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25Jan, 2013

We are closing our third week in crowd-sourcing a new direction in youth ministry. More to come. Start here and play along. Previous post: Witness Before All

cover.pngTo build a commitment we must start with involving adults and helping to guide them. They need to see the joy of participation, how their faith will help them, receive training, and find ways to keep them excited about their involvement. When an activity recharges both the adult and young person, it is going to take off like wild fire, and others will come.

In order to gain in youth ministry, communication regarding youth ministry throughout the Church and local community is essential. It is difficult to be recruited and/or to consider volunteering oneself into a commitment if it is considered disorganized, too vague, or its value is unknown. Efforts in on-going, consistent, and broad communication must be considered as the preliminary work of recruitment.

Furthermore, great care should be taken to avoid a sense of exclusivity. We are called to service by our baptism and involvement in the faith community. There is little that limits one’s involvement with young people. There is no great litmus test other than one’s personal interest, and the urgings of the Spirit. Age should not matter; no one is too young or too old. Parents should not be excluded, and should be considered valuable partners.

Great care should be taken to equip the holy ones for the work of ministry, for building up the body of Christ (Ephesians 4: 11-12) as we train others into ministry. We must make efforts to ensure that we neither exploit nor allow others to take advantage of the young people in our care and trust. There should always be some level of training regarding child protection, and a safe environment. That seems like a terrible starting point, but there have been enough cautionary tales from our own Church communities, as well as settings such as Penn State. Youth safety demands our attention, and it should be taken seriously.

When it comes to the mindset of adults who wish to help with youth ministry the criteria are rather simple and very precise. They should:

> Be willing to be living witnesses to what it means to be disciples of Jesus Christ by doing good works, and proclaiming their motivations to do so.

As for the part of the Church, we must provide opportunities and support so one might lead a prayer or discussion with confidence. Combine those two things together, and you have a combination that is going to inspire young people to explore their faith more deeply. They may move slowly on the journey, but as long as they are moving in the correct direction it is absolutely positive.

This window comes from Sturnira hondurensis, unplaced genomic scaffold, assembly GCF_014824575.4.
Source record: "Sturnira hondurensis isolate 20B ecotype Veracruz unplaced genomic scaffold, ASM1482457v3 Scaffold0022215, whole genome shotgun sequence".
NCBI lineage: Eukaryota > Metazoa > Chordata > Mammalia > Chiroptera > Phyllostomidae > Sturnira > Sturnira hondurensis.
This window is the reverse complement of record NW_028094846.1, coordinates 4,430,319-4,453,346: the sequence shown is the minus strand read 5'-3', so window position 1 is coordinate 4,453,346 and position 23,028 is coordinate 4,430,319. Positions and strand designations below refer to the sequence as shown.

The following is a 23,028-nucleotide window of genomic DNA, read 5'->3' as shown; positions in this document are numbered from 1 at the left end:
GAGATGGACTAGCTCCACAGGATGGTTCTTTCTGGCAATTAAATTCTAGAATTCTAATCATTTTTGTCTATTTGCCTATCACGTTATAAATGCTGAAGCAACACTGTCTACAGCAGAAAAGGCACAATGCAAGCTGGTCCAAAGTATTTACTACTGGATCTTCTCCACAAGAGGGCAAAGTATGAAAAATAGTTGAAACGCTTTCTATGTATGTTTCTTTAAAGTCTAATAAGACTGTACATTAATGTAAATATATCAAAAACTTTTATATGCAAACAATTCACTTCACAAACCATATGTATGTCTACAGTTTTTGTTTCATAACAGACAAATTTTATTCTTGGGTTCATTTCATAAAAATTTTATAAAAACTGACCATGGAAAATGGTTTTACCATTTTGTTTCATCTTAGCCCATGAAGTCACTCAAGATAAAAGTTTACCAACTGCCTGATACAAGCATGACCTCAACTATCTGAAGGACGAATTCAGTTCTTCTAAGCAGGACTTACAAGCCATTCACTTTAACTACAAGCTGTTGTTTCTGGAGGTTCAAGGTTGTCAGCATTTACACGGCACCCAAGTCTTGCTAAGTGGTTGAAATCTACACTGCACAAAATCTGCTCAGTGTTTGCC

Another vital skill to help with is one that many people feel they have, but sometimes fall short on. That skill is listening. Helping adults learn to be good listeners is important. They need to be attentive toward witnessing for the lives of young people, and equipped to be a friendly ear in times of need. This step must come first before they step into being an affirmer and encourager to young people, helping them make positive decisions with their lives. Adults in youth ministry should also be capable of, and comfortable with, referring a young person to resources if needed to confront decisions that have led to regrets.

Over time, make it a goal to collaborate with adults so that they might be able to develop their own personal plan of formation. Guide them toward valuable resources such as books, websites, training, and conferences that will help improve their youth ministry skills. Talk about how their example as a mature person of faith always comes in to play and that while they have rapport with the kids they are also spiritual role models. For those within denominational churches, they should increase awareness of the distinctiveness of their own faith identity.

In terms of maintaining the involvement of adults, investment in training and spiritual formation will play a big role. Finding ways to consistently recognize and celebrate their contributions will be significant. Embrace the opportunity to communicate with them, and about them by expressing that they are being celebrated home in both your community and Church. This will inspire, motivate, and engage them to pass along the generosity and grace that they have experienced with participating in youth ministry on an active level.

As we live out our discipleship in the Lord through youth ministry we must realize that our outreach must expand beyond just young people. It also needs to be directed toward those who will make a difference in young people’s lives…regardless by their active interest. Mother Teresa once wrote about an AIDS hospice her religious order ran in New York. It was there that she discovered firsthand the difference that committed adults could make in the lives of young people. She said:

“What a tremendous change has been brought about in their lives just because of a few sisters who take care of them and make a home for them!
A home of love!
A gift of love!
A place, perhaps the only place, where they feel loved, where they are somebody to someone. This has changed their lives that they die a most beautiful death. Not one of them has yet to die in distress.”

May we all be blessed with the words and actions to engage adults in the same manner so that they may celebrate young people home, and into beautiful lives of discipleship.

For Discussion: How can we improve our efforts regarding communication in youth ministry – –  Not only with young people  but top expand our efforts throughout the whole Church? Please comment below with your critique clarifications, and responses. <image source>

Next post: Welcome Home


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